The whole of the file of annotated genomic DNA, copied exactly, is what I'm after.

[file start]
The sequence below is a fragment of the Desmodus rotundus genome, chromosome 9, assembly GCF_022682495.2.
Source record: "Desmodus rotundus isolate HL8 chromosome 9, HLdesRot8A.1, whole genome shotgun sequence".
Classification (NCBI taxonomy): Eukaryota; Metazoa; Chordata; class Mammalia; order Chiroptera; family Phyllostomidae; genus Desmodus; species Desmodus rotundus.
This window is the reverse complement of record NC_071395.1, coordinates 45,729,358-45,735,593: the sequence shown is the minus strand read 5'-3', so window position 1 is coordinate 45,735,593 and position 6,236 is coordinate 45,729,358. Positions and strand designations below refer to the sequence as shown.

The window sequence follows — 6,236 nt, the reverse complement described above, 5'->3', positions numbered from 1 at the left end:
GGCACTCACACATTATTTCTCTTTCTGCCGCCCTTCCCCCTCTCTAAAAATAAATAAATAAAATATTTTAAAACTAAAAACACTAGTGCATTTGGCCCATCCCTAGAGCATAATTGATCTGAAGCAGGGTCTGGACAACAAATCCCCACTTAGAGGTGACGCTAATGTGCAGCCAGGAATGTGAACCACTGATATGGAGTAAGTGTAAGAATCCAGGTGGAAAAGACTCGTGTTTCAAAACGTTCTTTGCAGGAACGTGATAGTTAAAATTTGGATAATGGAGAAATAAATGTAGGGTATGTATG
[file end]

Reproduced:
The sequence below is a fragment of the Desmodus rotundus genome, chromosome 9, assembly GCF_022682495.2.
Source record: "Desmodus rotundus isolate HL8 chromosome 9, HLdesRot8A.1, whole genome shotgun sequence".
Classification (NCBI taxonomy): Eukaryota; Metazoa; Chordata; class Mammalia; order Chiroptera; family Phyllostomidae; genus Desmodus; species Desmodus rotundus.
This window is the reverse complement of record NC_071395.1, coordinates 45,729,358-45,735,593: the sequence shown is the minus strand read 5'-3', so window position 1 is coordinate 45,735,593 and position 6,236 is coordinate 45,729,358. Positions and strand designations below refer to the sequence as shown.

The window sequence follows — 6,236 nt, the reverse complement described above, 5'->3', positions numbered from 1 at the left end:
GGCACTCACACATTATTTCTCTTTCTGCCGCCCTTCCCCCTCTCTAAAAATAAATAAATAAAATATTTTAAAACTAAAAACACTAGTGCATTTGGCCCATCCCTAGAGCATAATTGATCTGAAGCAGGGTCTGGACAACAAATCCCCACTTAGAGGTGACGCTAATGTGCAGCCAGGAATGTGAACCACTGATATGGAGTAAGTGTAAGAATCCAGGTGGAAAAGACTCGTGTTTCAAAACGTTCTTTGCAGGAACGTGATAGTTAAAATTTGGATAATGGAGAAATAAATGTAGGGTATGTATG